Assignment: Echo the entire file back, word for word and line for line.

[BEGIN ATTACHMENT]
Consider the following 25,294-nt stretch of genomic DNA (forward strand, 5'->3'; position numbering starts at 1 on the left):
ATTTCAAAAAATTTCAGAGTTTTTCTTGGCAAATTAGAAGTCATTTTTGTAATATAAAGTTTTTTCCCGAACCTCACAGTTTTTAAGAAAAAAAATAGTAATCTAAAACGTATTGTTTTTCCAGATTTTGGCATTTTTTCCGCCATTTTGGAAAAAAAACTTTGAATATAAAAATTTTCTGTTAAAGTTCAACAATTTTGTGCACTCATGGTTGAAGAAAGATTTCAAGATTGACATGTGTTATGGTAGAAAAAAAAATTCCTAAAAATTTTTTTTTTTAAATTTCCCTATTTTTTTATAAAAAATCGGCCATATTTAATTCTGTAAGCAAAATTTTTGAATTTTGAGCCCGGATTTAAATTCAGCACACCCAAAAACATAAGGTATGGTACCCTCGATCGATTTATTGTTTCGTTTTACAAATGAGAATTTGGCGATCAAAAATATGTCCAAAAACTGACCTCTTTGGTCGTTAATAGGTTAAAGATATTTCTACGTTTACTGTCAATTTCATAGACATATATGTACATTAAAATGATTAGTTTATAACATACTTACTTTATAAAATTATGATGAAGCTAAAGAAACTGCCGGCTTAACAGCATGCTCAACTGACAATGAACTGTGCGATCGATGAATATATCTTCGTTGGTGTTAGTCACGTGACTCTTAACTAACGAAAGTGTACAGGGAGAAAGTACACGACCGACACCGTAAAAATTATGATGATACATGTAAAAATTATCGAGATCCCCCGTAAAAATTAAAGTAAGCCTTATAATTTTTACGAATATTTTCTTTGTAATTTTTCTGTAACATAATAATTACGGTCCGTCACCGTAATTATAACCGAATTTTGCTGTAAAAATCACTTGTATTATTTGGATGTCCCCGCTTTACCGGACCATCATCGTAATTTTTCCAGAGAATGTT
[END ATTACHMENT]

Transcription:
Consider the following 25,294-nt stretch of genomic DNA (forward strand, 5'->3'; position numbering starts at 1 on the left):
ATTTCAAAAAATTTCAGAGTTTTTCTTGGCAAATTAGAAGTCATTTTTGTAATATAAAGTTTTTTCCCGAACCTCACAGTTTTTAAGAAAAAAAATAGTAATCTAAAACGTATTGTTTTTCCAGATTTTGGCATTTTTTCCGCCATTTTGGAAAAAAAACTTTGAATATAAAAATTTTCTGTTAAAGTTCAACAATTTTGTGCACTCATGGTTGAAGAAAGATTTCAAGATTGACATGTGTTATGGTAGAAAAAAAAATTCCTAAAAATTTTTTTTTTTAAATTTCCCTATTTTTTTATAAAAAATCGGCCATATTTAATTCTGTAAGCAAAATTTTTGAATTTTGAGCCCGGATTTAAATTCAGCACACCCAAAAACATAAGGTATGGTACCCTCGATCGATTTATTGTTTCGTTTTACAAATGAGAATTTGGCGATCAAAAATATGTCCAAAAACTGACCTCTTTGGTCGTTAATAGGTTAAAGATATTTCTACGTTTACTGTCAATTTCATAGACATATATGTACATTAAAATGATTAGTTTATAACATACTTACTTTATAAAATTATGATGAAGCTAAAGAAACTGCCGGCTTAACAGCATGCTCAACTGACAATGAACTGTGCGATCGATGAATATATCTTCGTTGGTGTTAGTCACGTGACTCTTAACTAACGAAAGTGTACAGGGAGAAAGTACACGACCGACACCGTAAAAATTATGATGATACATGTAAAAATTATCGAGATCCCCCGTAAAAATTAAAGTAAGCCTTATAATTTTTACGAATATTTTCTTTGTAATTTTTCTGTAACATAATAATTACGGTCCGTCACCGTAATTATAACCGAATTTTGCTGTAAAAATCACTTGTATTATTTGGATGTCCCCGCTTTACCGGACCATCATCGTAATTTTTCCAGAGAATGTT